When Knowledge Network's Patrick Avery asked, "Is Twitter No Longer Cool?" he was referring to a Nielson Online poll that seemed to indicate that Twitter might have a user retention problem, despite huge surges in new membership.
While it may be that many users sign up and then quit quickly, and that others are flocking to newer social media as Twitter becomes too big to be "cool" to technorati, many businesses are trying to determine where Twitter fits into their communication strategy.
Some organizations are looking to harness the power of social media (Twitter, Facebook, etc.) as a business tool (or to determine if it has such power), and others are looking to manage how employees use social networking sites while at work. It's probably safe to say that most are looking into professional as well as personal use as it relates to business. This is where things can get tricky; no one wants to reinvent the wheel when it comes to creating rules for proper (and effective) social media use.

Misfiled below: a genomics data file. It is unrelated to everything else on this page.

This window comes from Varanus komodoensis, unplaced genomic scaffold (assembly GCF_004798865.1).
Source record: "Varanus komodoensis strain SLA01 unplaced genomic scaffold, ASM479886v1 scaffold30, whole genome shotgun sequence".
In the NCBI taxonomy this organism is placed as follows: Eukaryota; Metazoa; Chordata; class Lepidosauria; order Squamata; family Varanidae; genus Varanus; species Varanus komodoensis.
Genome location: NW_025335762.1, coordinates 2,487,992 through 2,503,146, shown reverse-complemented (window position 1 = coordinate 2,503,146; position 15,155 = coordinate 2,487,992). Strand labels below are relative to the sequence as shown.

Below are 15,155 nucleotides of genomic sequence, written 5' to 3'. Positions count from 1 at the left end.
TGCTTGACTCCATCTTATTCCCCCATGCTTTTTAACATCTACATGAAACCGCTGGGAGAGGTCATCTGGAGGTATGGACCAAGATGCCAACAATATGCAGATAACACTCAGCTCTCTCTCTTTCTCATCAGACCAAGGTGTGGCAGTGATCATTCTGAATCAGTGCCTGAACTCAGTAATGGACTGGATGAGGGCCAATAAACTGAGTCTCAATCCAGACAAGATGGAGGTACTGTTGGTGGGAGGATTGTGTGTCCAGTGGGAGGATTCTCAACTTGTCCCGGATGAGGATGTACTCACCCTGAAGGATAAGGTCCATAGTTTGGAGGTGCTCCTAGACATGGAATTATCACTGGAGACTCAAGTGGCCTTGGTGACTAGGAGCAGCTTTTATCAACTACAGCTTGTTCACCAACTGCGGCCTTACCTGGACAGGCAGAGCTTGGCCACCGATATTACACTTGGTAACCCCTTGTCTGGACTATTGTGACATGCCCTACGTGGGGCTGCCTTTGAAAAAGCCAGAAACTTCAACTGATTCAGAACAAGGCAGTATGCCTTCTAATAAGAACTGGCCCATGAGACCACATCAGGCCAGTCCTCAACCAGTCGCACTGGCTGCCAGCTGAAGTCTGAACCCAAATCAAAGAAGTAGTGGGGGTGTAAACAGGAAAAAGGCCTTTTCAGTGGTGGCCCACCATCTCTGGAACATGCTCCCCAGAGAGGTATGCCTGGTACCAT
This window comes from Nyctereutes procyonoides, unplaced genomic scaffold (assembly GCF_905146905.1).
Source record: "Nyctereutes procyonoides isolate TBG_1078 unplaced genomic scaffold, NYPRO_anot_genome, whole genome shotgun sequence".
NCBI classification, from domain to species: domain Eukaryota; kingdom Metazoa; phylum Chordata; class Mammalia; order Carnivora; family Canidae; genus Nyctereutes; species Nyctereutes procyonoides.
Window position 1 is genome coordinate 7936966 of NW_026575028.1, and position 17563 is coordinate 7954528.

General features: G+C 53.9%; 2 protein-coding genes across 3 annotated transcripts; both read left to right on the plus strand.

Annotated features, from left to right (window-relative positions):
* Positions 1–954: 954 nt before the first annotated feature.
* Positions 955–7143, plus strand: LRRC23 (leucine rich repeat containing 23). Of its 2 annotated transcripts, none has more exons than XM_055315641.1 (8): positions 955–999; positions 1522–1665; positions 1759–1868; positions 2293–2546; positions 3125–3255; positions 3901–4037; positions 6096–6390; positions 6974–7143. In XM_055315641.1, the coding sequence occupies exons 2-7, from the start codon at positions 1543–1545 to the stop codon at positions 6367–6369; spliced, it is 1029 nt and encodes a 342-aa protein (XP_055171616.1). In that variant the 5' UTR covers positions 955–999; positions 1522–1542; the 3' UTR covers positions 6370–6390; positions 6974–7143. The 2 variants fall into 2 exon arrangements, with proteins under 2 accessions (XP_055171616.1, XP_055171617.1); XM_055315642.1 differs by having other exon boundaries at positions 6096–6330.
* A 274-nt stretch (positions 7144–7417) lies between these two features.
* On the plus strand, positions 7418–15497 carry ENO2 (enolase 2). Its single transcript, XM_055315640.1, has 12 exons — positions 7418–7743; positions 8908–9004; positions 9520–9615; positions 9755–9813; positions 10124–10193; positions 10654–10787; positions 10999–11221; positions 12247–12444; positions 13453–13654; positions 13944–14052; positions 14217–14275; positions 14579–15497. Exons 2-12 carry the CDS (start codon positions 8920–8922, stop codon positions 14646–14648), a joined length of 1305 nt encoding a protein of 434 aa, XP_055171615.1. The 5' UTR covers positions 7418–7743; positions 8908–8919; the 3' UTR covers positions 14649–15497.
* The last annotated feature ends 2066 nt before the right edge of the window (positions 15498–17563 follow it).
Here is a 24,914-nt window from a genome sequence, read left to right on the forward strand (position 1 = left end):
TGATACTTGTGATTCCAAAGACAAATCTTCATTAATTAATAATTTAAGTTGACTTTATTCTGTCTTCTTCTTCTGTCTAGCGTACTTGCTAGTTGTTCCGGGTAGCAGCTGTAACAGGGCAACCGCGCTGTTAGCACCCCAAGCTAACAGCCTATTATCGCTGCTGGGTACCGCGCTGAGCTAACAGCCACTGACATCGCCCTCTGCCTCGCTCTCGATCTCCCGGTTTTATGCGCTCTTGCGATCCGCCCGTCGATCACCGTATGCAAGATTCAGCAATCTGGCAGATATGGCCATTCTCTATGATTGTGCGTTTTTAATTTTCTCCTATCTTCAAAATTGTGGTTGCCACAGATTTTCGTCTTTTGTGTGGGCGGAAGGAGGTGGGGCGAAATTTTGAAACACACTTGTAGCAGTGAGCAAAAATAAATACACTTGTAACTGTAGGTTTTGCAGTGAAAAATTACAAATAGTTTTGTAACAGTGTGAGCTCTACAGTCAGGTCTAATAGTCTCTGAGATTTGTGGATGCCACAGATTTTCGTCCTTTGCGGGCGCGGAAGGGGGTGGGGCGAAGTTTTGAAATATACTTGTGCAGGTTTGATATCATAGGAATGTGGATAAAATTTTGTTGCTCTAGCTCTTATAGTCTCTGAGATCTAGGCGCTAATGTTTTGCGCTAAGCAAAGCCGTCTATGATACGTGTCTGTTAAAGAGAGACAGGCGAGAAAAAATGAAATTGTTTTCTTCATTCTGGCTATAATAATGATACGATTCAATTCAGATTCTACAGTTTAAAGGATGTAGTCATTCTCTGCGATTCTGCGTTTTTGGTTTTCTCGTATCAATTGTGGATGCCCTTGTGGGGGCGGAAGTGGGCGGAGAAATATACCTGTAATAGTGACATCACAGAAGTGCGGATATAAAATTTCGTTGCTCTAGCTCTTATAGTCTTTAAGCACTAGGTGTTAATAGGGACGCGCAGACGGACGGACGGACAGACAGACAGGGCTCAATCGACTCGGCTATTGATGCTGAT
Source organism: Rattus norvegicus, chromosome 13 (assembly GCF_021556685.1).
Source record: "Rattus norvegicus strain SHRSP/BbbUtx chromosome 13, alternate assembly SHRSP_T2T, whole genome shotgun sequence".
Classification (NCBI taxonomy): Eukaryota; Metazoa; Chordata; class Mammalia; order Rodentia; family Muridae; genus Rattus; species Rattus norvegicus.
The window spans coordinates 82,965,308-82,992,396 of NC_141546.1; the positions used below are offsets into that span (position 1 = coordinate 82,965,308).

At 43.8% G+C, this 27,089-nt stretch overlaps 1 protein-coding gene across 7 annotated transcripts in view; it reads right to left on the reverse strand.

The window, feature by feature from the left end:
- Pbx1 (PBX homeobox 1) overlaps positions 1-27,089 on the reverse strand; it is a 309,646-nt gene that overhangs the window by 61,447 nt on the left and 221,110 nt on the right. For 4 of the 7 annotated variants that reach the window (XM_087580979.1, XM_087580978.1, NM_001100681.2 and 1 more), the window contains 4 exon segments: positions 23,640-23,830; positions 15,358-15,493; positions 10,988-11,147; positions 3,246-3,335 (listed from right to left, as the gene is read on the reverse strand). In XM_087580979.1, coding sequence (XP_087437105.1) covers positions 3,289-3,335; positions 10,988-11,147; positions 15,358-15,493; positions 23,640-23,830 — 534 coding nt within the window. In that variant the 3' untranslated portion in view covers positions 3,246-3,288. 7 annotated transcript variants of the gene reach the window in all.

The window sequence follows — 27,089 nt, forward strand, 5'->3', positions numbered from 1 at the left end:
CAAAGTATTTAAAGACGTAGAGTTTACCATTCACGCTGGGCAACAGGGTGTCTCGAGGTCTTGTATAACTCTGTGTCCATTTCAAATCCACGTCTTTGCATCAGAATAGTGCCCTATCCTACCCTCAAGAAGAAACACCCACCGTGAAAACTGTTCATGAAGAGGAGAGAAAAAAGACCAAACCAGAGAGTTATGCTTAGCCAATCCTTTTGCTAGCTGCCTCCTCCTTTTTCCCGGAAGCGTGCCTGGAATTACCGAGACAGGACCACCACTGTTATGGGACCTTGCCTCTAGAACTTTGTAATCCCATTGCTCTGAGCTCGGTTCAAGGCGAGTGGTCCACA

If you are looking for a way to benefit from Twitter while keeping use appropriate and effective, you came to the right place. To assist IT decision-makers in crafting policies for Twitter use, Knowledge Network partners have uploaded many templates to help you, from a variety of business contexts.
Take a look at the handy Twitter policy templates below; download what might work for you, and modify away to meet your needs. Be sure to let us know what you think of these templates and what you'd like to see added to our growing list of Twitter-related documents and tools.
More from the Knowledge Network and IT Business Edge on Twitter, other social media
Five Best Practices on Social Media Use (slideshow)
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